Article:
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Annual Giving Record Keeping
A case study in database design

This case study is intended to improve your database skills. If you are working with ooBase, the free Open Office database, the "do this" instructions should work perfectly for you. Even if you do not have ooBase (why not?), the case studies are full of general principles which will apply to any database work.

I hope you someday find that ooBase delights you as much as it has me. There's more about it in the main index to this material.

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Page contents © TK Boyd, Sheepdog Software ®, 3/06.

A number of charities annually receive contributions from me. (Not least Wikipedia, my computer-philic friends!)

Before I started the database which is the subject of this case study, I had a sheet of paper with a row for each charity, a column for each year. I give to each charity once a year. The order of the charities on that list is not alphabetical, it just reflects the historical accidents of when I began giving to each.

I want to continue using that tally of my giving, but I also want a "copy" of the information in my computer. From time to time, I start a new "ink on paper" tally, and I also need an annual list of donations, preferably in alphabetical order by the charity's names

I'm going to solve this problem "badly" in the first instance. Some of the shortcomings of the method I'll use do not have too many too terrible consequences in the very small database that I am constructing.

The "worst" thing that I am going to do is to have multiple fields for "money given". There will be one for gift in 2006, gift in 2007, gift in 2008, etc.

This is "bad" on two counts.

a) It is not as easily extended as the better system which I hope to write up as a sequel to this case study. Let's say I set things up with fields for every year through 2009. In 2010, I will have to add extra fields. Not a huge chore... but one that can be avoided.

b) Unless I give to every charity every year, the table will have "holes" in it. A charity that is added to the list of those I give to in, say, 2007, will have empty fields for the earlier years. A charity that is dropped from the list of those I give to in, say, 2005 will have empty fields in the later years.

The "reward" that has tempted me to use this "bad" design is that the form for data entry will be quite easy to use. It will be almost like filling the information in on a spreadsheet.

I suspect that relative ease of generation of the report for a year's giving, under the two approaches to storing the data, will be "six of one/ half dozen of the other". That is to say that while some aspects of doing the report will be easy with the "badly set up" database that follows will be easier than doing the report from the well designed database, others will be hard.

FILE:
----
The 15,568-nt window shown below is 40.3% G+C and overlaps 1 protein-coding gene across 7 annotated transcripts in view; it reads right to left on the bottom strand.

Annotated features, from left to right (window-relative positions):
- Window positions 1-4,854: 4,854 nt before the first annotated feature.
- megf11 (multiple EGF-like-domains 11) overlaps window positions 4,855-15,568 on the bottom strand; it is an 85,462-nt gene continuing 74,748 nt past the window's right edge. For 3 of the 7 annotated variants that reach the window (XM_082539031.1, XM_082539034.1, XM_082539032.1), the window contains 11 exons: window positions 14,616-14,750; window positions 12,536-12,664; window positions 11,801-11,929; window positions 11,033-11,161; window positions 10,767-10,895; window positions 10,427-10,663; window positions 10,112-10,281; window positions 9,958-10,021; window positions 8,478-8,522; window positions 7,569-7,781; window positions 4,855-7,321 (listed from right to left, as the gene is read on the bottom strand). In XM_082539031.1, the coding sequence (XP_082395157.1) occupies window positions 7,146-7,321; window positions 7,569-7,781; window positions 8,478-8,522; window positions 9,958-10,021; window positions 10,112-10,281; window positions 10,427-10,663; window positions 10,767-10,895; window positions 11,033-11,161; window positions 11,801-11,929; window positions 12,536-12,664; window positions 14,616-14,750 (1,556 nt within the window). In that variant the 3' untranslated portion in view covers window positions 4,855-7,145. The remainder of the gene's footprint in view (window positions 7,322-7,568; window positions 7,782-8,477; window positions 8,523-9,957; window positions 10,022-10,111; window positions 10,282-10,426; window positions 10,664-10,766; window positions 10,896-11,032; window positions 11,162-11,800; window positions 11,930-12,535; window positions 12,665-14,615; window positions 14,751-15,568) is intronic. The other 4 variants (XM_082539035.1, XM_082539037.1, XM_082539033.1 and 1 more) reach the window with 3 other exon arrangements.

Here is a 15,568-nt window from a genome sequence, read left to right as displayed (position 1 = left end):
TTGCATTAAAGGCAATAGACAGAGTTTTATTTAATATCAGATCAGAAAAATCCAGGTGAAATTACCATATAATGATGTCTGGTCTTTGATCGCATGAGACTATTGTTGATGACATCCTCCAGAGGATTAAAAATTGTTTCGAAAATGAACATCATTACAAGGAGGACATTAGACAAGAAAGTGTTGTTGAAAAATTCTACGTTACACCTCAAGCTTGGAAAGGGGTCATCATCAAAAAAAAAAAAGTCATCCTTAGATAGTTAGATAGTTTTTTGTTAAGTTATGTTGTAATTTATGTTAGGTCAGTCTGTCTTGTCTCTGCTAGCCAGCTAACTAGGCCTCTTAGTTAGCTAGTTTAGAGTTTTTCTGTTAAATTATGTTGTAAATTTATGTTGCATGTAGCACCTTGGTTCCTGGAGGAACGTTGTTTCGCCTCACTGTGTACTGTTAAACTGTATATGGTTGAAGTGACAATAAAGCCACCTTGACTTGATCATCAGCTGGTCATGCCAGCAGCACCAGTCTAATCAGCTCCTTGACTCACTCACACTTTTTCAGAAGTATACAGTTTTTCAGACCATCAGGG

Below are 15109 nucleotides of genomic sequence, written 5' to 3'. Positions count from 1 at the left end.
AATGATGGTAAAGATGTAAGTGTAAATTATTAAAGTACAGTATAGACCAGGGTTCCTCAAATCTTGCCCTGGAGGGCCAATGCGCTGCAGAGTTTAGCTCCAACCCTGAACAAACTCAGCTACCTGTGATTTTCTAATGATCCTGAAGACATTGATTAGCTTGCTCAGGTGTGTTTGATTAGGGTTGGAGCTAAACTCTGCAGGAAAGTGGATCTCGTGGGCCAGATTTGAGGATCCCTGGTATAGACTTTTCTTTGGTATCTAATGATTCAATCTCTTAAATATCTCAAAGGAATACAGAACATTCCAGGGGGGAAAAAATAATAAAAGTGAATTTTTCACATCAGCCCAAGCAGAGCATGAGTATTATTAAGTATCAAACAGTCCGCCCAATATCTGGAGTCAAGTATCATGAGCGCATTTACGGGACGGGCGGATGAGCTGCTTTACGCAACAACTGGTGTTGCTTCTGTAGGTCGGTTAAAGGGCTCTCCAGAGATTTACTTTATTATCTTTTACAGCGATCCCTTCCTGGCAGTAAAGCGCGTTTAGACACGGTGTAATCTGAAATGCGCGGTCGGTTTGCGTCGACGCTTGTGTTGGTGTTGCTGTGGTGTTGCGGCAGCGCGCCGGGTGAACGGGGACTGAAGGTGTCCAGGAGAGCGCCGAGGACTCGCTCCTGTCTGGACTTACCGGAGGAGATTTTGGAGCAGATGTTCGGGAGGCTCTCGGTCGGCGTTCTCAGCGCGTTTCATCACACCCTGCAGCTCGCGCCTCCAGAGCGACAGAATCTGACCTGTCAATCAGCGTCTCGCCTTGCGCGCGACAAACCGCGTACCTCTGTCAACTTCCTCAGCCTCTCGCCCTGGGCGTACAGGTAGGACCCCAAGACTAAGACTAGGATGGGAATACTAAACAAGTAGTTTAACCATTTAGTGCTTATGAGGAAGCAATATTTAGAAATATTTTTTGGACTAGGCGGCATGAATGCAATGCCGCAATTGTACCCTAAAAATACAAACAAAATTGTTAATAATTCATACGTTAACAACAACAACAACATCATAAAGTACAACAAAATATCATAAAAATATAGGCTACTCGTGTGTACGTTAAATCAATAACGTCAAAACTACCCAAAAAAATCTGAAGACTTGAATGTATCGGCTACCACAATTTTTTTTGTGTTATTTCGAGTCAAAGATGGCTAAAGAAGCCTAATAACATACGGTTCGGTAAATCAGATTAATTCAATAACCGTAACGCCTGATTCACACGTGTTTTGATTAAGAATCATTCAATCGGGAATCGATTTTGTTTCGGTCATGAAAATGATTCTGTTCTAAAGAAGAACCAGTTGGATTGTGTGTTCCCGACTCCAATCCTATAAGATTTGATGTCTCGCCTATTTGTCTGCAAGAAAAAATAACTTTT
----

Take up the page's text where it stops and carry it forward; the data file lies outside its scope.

In designing databases, always think about how well your design contributes to ensuring that your data is correct. The design discussed in this case study does have the virtue of closely matching the "ink on paper" records it depends upon, thus eschewing some possible sources of confusion. Perhaps I should have said earlier that I tend to avoid working directly on a computer. They let me down too often. I will sit with my checkbook, charity requests, and "ink on paper" tally. As I write checks, I will make an entry in the tally. Then I will enter the figures from the tally into the computer, and use it to look at various things and prepare the annual list of gifts. The database will really come into it's own when my current "ink on paper" tally becomes too full, too marred by alterations. I will then create a new sheet to be the starting point of the next "ink on paper" tally. It will have the past few years' (but not all prior years') gifts listed. Charities I've stopped supporting will be left off. New ones will have proper places in the list, instead of being squeezed in, or relegated to the bottom.

Down to work ! . . . . . . . . .

First I created a folder for the database and all associated documents. In this case, the folder is called PDB059, as it is my 59th database in a series that started when I was using Paradox. The folder name will probably not arise again in this tutorial, but be sure that you keep the things on your disk organized. If you can't find things, they are of no use to you! It also helps you keep back-ups successfully.

The database will have just one table: Gifts

It will have the following fields, following types and sizes. All of the "text" fields are of the "Text [varchar]" variety.

the G2005, G2005, G2005, etc fields are all of type integer. They are for my gifts of 2005, 2006, 2007, etc. I will always give a whole number of dollars, e.g. $30, never $29.95, so I might as well use the simple data type.

Sample data....

Let's say that my ink-on-paper tally looks like.....

 CHARITY                     2005  2006
 -------                     ----  ----
   Frontier Nursing          100   120
   Americares                100   120
   Technoserve                     120
   Mayo Clinic               500   500
   Pomfret School            100   120